Moral Policing: When Will Girls In Varsities Get Freedom?
The ground rules for girls studying in Indian colleges hit a new low as the National Institute of Technology, Calicut, has come up with a sexist circular. The circular, released on Tuesday, says that strict action will be taken against girls found ‘roaming with boys’ inside the residential campus.
The strict action includes suspension and expulsion of the girl concerned from the hostel. Do take notice of the fact that only the girl is considered for the punishment and not the boy roaming with her.
The circular does not just question the dignity of the girl but also the innocent act of walking inside the campus by two adults between the age of 18 and 22 years. They are old enough to be called adults but not old enough to decide who they want to talk with and walk with inside the NIT campus.
Do we go to colleges to study or to be policed around morally by the college administration for every decision that we make and that does not concern the administration at all?
This year might have just broken the record of how many colleges indulged in moral policing against women.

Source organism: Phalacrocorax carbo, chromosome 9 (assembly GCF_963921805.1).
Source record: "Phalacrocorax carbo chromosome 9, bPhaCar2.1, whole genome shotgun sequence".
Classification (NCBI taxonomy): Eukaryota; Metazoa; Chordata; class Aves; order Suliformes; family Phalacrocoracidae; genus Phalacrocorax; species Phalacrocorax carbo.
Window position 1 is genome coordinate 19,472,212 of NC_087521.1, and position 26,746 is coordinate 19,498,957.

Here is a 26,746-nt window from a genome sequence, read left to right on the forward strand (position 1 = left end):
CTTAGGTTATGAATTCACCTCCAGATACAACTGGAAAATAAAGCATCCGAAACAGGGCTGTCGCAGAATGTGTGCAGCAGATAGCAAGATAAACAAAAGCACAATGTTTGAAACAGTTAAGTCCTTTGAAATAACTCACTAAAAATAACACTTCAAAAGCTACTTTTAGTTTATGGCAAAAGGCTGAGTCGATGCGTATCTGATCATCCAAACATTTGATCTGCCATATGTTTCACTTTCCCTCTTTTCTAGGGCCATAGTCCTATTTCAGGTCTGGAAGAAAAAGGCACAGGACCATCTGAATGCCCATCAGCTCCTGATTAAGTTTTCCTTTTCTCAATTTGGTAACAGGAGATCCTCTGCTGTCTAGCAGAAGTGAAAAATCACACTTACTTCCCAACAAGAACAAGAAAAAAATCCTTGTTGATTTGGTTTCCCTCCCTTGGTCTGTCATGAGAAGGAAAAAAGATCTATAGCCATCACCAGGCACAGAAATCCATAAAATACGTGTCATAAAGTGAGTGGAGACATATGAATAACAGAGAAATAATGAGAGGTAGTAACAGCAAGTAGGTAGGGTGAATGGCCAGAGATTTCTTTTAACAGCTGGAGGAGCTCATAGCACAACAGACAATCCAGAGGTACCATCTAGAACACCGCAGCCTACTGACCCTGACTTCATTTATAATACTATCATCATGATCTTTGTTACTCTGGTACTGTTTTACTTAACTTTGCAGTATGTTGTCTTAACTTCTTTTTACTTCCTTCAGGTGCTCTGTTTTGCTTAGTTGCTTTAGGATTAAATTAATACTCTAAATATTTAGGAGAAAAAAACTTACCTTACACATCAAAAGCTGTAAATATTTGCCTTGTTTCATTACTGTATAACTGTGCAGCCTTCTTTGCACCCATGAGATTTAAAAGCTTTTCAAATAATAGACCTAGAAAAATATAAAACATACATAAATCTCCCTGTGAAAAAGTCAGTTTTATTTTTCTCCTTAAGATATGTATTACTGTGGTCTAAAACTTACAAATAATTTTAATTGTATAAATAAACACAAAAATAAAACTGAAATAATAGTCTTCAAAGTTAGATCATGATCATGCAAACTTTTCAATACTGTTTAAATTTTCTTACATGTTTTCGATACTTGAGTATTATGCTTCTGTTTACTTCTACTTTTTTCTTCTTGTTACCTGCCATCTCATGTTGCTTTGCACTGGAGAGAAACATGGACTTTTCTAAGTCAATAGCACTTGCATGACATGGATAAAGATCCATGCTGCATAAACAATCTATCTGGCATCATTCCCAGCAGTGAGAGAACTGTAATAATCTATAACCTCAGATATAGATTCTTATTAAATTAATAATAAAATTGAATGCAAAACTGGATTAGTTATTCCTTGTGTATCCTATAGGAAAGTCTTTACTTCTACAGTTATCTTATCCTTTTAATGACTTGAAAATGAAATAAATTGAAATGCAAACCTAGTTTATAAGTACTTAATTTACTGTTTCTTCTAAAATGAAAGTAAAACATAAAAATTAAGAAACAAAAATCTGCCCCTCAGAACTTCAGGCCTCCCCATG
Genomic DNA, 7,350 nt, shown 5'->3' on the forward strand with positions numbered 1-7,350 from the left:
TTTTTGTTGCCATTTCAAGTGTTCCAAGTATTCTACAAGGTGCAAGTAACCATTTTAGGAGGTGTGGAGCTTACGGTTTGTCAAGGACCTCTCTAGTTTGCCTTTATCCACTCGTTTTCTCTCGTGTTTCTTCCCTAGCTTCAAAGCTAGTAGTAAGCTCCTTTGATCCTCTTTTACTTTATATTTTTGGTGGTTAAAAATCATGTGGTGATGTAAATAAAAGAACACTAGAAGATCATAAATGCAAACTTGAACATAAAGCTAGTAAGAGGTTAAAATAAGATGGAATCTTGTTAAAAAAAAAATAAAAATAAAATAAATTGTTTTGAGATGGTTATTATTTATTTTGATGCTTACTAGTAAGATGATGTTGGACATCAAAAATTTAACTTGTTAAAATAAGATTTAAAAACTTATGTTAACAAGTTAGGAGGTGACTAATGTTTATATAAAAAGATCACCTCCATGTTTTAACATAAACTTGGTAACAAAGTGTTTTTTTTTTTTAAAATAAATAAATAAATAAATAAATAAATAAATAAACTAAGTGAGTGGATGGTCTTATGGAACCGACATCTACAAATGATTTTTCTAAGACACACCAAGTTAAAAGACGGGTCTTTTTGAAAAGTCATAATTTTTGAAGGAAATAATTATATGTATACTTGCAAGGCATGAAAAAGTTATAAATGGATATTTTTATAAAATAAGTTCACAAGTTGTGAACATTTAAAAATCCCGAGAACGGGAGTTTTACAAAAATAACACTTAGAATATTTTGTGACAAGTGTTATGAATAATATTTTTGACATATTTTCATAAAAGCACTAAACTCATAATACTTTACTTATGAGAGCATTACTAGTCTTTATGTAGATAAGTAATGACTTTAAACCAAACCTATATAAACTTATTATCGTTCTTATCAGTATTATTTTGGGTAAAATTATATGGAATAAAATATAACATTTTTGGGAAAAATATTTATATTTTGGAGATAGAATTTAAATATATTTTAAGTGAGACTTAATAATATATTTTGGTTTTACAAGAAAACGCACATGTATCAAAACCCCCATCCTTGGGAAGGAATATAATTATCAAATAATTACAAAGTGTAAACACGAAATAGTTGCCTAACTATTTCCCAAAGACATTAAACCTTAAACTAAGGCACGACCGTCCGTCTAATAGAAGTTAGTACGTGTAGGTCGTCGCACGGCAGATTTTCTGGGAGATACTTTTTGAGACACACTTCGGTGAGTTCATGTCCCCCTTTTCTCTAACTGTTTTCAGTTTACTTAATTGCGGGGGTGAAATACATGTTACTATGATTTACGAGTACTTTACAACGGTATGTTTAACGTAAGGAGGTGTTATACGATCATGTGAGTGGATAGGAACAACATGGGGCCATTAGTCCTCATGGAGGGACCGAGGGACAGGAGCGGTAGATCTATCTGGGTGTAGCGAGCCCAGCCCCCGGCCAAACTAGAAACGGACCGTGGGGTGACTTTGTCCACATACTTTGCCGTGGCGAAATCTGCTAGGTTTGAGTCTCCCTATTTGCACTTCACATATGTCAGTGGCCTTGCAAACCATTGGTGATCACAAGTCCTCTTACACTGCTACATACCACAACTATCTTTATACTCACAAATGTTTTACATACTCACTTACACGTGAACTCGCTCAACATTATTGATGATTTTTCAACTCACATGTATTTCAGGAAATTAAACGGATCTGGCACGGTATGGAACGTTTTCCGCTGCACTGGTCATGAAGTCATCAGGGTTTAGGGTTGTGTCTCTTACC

In May this year, the prestigious Hindu College of Delhi University built its first ever women’s hostel in campus after 100 years of its inception. While this may be looked at as an achievement, it completely killed the cause when the list of rules and regulations for women residents of the college came along. Right from ‘dressing according to the norms of society’, to higher fee structure, to curfew timings, to strict rules for night-outs etc, every regressive possible rule was in the circular.
The fight to change it is still going on as the college administration has postponed the date of admission of girls into the hostel.
At the Sri Sairam Engineering College of Chennai, a circular was issued just for female students, consisting of 22 most out-dated, patriarchal rules. “Should not bring mobiles, pen drives, sim cards etc.”, “should not have account in Facebook, Whatsapp and other related types of this kind”, and the clichéd “Should not talk to boy students,” were some of the instructions.
A member of Pinjra Tod, Sabika Abbas Naqvi, rightly summed up the times in one of her recent talks at the Youth Ki Awaaz event, saying, “It has been three-and-a-half centuries since the idea of freedom, liberty, equality, fraternity, came in. And even after all that time, we are still talking on the same lines and on the same topics.”
“Why is it so? Why is it that freedom is restricted to a very small part of society?” questioned Sabika.
She added, “The country is free but the women in the country are not. The universities take pride as free spaces for education, but women in these universities are not.”